General Question

AshlynM's avatar

Is this just a scam or is there really something wrong with my computer?

Asked by AshlynM (10183points) May 1st, 2010


Your PC is in danger!
Your system requires AV check.
AV Center will now perform a quick and free scan of your PC.

This is the message I get on my computer when I’m browsing the internet. I think it’s just a scam to get you to buy virus removal software.

Has anyone else gotten this message and is there anything I can do to get rid of it besides running virus check?

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11 Answers

jrpowell's avatar

It is a scam and will most likely make things worse.

If you are using IE you need to stop and download Firefox or Chrome.

These are ads made to look like real things that will scare you into paying them.

thriftymaid's avatar

Don’t click on something like that. Close your browser and run your own antivirus.

gemiwing's avatar

It’s not a scam to get you to buy software- it’s a malicious attack to gather data/use your computer to send spam/viruses to others. If you’re seeing it pop up on a variety of websites and at different times (not just when you first open a site) then you most likely have a virus.

If you are using Windows- download Microsoft Security Essentials- it’s free and works very well or use your antivirus software you already have (updated) and installed.

Fyrius's avatar

^ What they said.
This is not Windows talking to you. It’s a pop-up from a website. Don’t listen to it.
If it were Windows, not only would they have been more specific about what’s wrong, but also it wouldn’t only show up when your internet browser is open.

jerv's avatar

Man, am I glad I’ve used Firefox since it was in Beta!

Those sort of pop-ups are bad news, kind of like crack whores with venereal warts. First off, you need a browser that blocks those things; @johnpowell is entirely correct. Personally, I’ve never seen those in pop-up form on my rigs thanks to using those two browsers. (Some pages have those as banner ads, but I ignore those.)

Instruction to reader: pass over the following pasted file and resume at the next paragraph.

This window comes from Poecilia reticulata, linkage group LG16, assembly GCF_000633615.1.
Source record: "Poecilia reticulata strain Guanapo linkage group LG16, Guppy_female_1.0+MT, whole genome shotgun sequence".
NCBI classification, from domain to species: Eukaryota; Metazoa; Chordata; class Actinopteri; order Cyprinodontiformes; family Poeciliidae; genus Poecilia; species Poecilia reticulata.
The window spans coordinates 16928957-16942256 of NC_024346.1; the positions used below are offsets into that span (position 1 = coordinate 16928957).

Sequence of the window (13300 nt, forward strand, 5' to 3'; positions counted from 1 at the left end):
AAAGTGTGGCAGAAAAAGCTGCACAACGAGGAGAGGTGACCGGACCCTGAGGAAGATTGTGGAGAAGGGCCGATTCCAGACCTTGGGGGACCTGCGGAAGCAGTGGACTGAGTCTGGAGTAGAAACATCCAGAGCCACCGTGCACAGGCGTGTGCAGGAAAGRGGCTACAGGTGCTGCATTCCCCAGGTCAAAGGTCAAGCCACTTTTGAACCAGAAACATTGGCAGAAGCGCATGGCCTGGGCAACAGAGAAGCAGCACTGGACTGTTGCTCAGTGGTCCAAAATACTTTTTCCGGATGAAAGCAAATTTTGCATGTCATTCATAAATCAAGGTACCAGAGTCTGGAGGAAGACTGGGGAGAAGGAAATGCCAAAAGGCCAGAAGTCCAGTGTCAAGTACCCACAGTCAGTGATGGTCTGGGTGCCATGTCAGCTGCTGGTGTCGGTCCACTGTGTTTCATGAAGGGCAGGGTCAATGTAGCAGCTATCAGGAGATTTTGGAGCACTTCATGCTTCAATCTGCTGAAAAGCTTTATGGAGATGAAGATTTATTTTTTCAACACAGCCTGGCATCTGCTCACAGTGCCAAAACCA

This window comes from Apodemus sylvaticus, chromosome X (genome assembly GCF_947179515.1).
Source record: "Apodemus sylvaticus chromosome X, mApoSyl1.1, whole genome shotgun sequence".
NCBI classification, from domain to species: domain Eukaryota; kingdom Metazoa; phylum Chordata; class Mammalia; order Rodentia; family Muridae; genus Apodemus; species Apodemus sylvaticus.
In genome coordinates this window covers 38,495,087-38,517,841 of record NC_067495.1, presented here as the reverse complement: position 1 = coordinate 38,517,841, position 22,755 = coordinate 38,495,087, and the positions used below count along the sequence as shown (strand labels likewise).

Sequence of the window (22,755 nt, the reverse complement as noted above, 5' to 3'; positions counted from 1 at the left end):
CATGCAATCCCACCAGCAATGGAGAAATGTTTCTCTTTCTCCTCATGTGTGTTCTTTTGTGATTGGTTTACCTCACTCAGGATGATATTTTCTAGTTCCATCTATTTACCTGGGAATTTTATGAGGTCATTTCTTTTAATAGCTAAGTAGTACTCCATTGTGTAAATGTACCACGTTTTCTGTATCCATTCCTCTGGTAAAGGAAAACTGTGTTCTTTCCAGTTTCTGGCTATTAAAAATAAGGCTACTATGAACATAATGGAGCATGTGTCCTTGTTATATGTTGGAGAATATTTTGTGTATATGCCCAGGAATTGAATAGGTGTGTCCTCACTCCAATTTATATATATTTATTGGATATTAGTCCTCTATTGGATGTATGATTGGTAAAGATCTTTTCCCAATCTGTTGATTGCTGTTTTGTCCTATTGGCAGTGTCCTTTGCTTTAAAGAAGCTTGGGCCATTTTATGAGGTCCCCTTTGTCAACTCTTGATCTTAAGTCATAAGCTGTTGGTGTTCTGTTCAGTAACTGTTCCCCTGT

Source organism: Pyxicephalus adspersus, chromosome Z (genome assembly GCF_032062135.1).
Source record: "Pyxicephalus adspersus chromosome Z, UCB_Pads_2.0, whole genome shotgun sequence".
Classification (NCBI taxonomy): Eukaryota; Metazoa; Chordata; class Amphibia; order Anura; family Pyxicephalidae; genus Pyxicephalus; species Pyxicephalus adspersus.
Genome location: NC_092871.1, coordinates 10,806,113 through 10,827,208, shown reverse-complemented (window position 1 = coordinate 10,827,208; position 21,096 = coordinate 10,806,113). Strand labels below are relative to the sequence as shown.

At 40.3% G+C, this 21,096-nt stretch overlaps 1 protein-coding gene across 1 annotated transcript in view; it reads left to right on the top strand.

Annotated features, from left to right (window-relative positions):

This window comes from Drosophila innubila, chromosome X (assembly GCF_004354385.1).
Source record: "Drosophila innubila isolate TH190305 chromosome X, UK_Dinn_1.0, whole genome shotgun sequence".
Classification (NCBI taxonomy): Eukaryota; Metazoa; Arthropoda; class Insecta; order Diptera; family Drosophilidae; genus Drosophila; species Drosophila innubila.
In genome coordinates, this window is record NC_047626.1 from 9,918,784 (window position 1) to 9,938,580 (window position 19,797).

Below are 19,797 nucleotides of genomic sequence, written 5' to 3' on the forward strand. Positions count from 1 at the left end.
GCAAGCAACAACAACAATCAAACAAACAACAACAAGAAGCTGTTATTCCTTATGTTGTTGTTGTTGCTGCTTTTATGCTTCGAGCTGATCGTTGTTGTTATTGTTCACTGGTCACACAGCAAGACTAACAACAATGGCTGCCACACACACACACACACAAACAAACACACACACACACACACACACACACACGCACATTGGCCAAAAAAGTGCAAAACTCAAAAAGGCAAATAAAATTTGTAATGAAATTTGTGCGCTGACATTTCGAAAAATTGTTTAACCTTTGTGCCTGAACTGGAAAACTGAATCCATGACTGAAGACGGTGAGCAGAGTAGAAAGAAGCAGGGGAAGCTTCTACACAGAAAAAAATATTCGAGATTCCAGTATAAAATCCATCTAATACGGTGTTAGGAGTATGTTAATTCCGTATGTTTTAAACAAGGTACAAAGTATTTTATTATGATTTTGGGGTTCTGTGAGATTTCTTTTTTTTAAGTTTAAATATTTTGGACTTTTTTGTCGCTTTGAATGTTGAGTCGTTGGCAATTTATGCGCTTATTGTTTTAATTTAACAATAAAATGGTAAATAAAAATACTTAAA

Second, if you already have anti-virus software on your PC then trust it and not some ad. I use Avira and don’t trust any virus warning that isn’t in an Avira-generated dialog box. There are a few other good ones, but you won’t see most of them on a store shelf; you have to find them online.

Coloma's avatar

I had the same issue a few months ago, switched to firefox.

There are also false viruses, according to my tech guy that are similar in the false warnings.

Hypocrisy_Central's avatar

Fact from fiction, truth from diction. I use to get stuff like that but using AVG and or Zone Alarm by Grisoft I don’t. Zone alarm takes a while to configure at the beginning but once you have it dialed in it runs in the background and catches all sorts of nasty things, viruses, keyloggers, BHOs, malware, spyware, and then some. And it is FREE! So much better.

jerv's avatar

ZoneAlarm is pretty decent, though I’ve heard more positive things about Comodo Firewall than ZA. Also free, also good, and it’s always good to have alternatives. That said, I still use ZA Free ;)

Read this if you want to know more about good free firewalls.

Hypocrisy_Central's avatar

@jerv You should always have 3 layers of protection at least, so the fact you have more than one should keep you pretty safe. What virus is in one program’s library might not be in the other and visa versa.

jerv's avatar

@Hypocrisy_Central Between Avira and the firewall in my router, I think that I have enough redundancy there, especially given the heuristics and general protection of Avira.
Of course, having a program that is >99% effective beats having one that is <95% effective anyways, so it almost goes without saying that using better ‘wares allows for a certain level of forgiveness; the less effective each layer is, the more layers you need.
Sure, I could make things more effective, but there is a point of diminishing returns. That is why companies tend to have better security than home systems anyways; they can afford to spend the $$$$$ to achieve a small increase in effectiveness. Well, that and they are more likely to be hacked, so they need better security.

Desidummy's avatar

I use Firefox. It is most likely to be a scam because it’s promoting you to buy something that is probably a hacker trying to get into your computer. Since I use Firefox, whenever I go across the wrong page it stops me before I go to it and says it’s a scam or it’s been blocked for my safety. I forgot what it says exactly though. You should get Firefox.

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